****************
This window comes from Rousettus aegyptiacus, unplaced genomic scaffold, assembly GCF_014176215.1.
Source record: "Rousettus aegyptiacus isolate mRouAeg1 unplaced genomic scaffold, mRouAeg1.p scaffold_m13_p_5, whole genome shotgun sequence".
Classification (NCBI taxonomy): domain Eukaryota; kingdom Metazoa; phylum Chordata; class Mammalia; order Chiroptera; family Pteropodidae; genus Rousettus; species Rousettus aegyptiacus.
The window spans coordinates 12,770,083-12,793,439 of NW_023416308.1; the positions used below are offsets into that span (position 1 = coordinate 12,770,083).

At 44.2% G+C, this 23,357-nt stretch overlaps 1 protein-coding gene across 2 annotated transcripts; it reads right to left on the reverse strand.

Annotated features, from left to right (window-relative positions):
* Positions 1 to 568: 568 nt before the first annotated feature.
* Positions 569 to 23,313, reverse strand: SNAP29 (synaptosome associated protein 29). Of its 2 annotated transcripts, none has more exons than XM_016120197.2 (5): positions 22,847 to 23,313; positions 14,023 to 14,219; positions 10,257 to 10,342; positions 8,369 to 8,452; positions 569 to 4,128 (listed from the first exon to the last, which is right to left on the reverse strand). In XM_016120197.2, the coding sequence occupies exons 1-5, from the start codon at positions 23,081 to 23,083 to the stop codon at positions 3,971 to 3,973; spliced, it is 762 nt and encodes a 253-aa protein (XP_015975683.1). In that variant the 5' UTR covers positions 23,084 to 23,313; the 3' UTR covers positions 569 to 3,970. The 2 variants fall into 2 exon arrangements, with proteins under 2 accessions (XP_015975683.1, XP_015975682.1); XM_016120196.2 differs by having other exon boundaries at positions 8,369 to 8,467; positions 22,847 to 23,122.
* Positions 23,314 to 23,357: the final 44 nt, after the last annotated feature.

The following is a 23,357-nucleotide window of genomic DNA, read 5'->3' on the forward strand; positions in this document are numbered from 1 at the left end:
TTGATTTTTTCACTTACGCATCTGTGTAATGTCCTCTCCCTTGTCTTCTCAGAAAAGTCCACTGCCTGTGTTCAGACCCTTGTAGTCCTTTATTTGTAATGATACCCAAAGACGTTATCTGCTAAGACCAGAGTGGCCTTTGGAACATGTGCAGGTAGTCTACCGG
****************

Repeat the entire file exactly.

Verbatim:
This window comes from Rousettus aegyptiacus, unplaced genomic scaffold, assembly GCF_014176215.1.
Source record: "Rousettus aegyptiacus isolate mRouAeg1 unplaced genomic scaffold, mRouAeg1.p scaffold_m13_p_5, whole genome shotgun sequence".
Classification (NCBI taxonomy): domain Eukaryota; kingdom Metazoa; phylum Chordata; class Mammalia; order Chiroptera; family Pteropodidae; genus Rousettus; species Rousettus aegyptiacus.
The window spans coordinates 12,770,083-12,793,439 of NW_023416308.1; the positions used below are offsets into that span (position 1 = coordinate 12,770,083).

At 44.2% G+C, this 23,357-nt stretch overlaps 1 protein-coding gene across 2 annotated transcripts; it reads right to left on the reverse strand.

Annotated features, from left to right (window-relative positions):
* Positions 1 to 568: 568 nt before the first annotated feature.
* Positions 569 to 23,313, reverse strand: SNAP29 (synaptosome associated protein 29). Of its 2 annotated transcripts, none has more exons than XM_016120197.2 (5): positions 22,847 to 23,313; positions 14,023 to 14,219; positions 10,257 to 10,342; positions 8,369 to 8,452; positions 569 to 4,128 (listed from the first exon to the last, which is right to left on the reverse strand). In XM_016120197.2, the coding sequence occupies exons 1-5, from the start codon at positions 23,081 to 23,083 to the stop codon at positions 3,971 to 3,973; spliced, it is 762 nt and encodes a 253-aa protein (XP_015975683.1). In that variant the 5' UTR covers positions 23,084 to 23,313; the 3' UTR covers positions 569 to 3,970. The 2 variants fall into 2 exon arrangements, with proteins under 2 accessions (XP_015975683.1, XP_015975682.1); XM_016120196.2 differs by having other exon boundaries at positions 8,369 to 8,467; positions 22,847 to 23,122.
* Positions 23,314 to 23,357: the final 44 nt, after the last annotated feature.

The following is a 23,357-nucleotide window of genomic DNA, read 5'->3' on the forward strand; positions in this document are numbered from 1 at the left end:
TTGATTTTTTCACTTACGCATCTGTGTAATGTCCTCTCCCTTGTCTTCTCAGAAAAGTCCACTGCCTGTGTTCAGACCCTTGTAGTCCTTTATTTGTAATGATACCCAAAGACGTTATCTGCTAAGACCAGAGTGGCCTTTGGAACATGTGCAGGTAGTCTACCGG